Ngwako Modjadji
2 minute read
28 May 2015
11:26 am

Relatives of slain Marikana miners want report released

Ngwako Modjadji

Relatives of slain Marikana miners have asked Judge Ian Farlam to release his report into the massacre.

FILE PICTURE: People are gathered at Nkaneng behind the Lonmin mine on August 16, 2013, in Rustenburg, South Africa. On August 16, 2012, 34 miners were shot and killed by police during a wage dispute in what is now called the Marikana massacre. An event was held in remembrance of the tragedy. (Photo by Gallo Images / Foto24 / Felix Dlangamandla)

The request comes a day after President Jacob Zuma said he would release it before the end of next month. Thirty seven mine workers were shot dead by police during a protracted and often violent strike on the platinum belt in the North West on 16 August 2012.

On Wednesday, the Socio-Economic Rights Institute of SA (Seri) and the legal resources centre pleaded with Farlam and his commissioners to release the much-awaited report.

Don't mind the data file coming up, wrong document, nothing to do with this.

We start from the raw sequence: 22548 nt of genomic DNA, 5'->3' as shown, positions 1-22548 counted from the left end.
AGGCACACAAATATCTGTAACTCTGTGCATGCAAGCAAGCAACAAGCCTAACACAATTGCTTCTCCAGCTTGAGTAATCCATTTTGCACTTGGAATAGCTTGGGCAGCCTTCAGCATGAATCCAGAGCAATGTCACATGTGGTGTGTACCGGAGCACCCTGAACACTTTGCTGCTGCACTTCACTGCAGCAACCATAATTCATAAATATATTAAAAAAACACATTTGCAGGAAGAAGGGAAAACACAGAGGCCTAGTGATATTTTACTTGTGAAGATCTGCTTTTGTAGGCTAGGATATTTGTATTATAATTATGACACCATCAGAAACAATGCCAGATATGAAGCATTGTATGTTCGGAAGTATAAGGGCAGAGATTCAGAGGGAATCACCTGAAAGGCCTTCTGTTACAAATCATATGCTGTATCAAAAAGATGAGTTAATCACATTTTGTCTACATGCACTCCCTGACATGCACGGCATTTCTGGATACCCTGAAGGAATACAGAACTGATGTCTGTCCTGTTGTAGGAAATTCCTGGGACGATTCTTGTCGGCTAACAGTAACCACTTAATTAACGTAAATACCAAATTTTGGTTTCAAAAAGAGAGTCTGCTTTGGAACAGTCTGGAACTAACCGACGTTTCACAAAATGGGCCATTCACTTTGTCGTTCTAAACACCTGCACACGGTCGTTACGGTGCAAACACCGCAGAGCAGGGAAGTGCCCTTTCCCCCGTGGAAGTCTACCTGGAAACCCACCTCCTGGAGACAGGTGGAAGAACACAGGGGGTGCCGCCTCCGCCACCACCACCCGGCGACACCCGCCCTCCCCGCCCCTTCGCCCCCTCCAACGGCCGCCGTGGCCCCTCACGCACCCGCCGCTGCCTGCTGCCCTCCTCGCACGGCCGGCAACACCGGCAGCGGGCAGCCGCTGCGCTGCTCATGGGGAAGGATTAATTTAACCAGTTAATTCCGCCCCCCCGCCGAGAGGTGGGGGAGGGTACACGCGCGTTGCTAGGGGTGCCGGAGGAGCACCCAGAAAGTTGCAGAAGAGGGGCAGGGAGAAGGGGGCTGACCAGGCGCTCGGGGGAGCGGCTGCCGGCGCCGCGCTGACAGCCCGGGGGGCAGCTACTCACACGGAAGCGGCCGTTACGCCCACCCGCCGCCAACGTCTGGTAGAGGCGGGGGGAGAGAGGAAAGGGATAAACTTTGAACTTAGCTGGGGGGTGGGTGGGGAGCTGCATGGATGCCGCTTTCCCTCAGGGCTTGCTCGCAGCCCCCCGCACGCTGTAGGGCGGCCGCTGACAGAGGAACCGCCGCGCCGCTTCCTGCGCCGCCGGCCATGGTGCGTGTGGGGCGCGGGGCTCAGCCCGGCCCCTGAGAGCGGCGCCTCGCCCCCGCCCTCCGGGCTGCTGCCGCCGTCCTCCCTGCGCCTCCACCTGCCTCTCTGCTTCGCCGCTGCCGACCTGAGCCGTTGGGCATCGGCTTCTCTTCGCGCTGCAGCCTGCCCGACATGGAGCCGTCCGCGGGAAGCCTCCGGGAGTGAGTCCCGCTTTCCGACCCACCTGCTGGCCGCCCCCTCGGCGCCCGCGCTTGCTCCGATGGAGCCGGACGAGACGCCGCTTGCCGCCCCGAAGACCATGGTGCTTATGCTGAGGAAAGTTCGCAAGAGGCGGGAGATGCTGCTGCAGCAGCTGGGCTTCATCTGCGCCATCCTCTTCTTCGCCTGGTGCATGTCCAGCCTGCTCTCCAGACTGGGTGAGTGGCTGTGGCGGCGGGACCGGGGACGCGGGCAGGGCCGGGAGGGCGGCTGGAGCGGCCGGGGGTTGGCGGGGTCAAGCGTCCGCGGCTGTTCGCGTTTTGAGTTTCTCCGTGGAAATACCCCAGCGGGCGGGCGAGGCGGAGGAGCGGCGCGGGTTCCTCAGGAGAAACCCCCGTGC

Seri director of litigation, Nomzamo Zondo, said: “Our clients are aware that the commission has had the power to release the report to the public for more than five weeks.

“They accept that this has not occurred to allow the president a reasonable period of time to consider the report and prepare a response.”

Zondo said the prescribed period had expired and there was no legitimate reason for Zuma to hang onto the report.

“The families request that Judge Farlam make an undertaking that, should the president not release the report by June 1, he will release it on June 2, or provide reasons for refusing to do so,” Zondo said.

“A particular concern of the families is the risk that the dates on which their claims against the State prescribe will arrive before the report has been published.”

She said this would hamper them in pursuing their claims, and possibly lead to wasted time and costs in amending pleas to take account of the contents of the report.

Meanwhile, the legal threat to force Zuma to release the report continues. Attorney Andries Nkome, representing the Association of Mineworkers and Construction Union, said the matter will be filled at the North Gauteng High Court on Friday.

“We are almost done with consulting our clients,” Nkome told The Citizen. “The majority of them are saying we must proceed with legal action.”

He said there was no reason for Farlam to finish his report in three months and then for Zuma to take another three months to read it.

“Zuma has long said recommendations in the report are serious,” Nkome said. “This means he has finished reading the report.”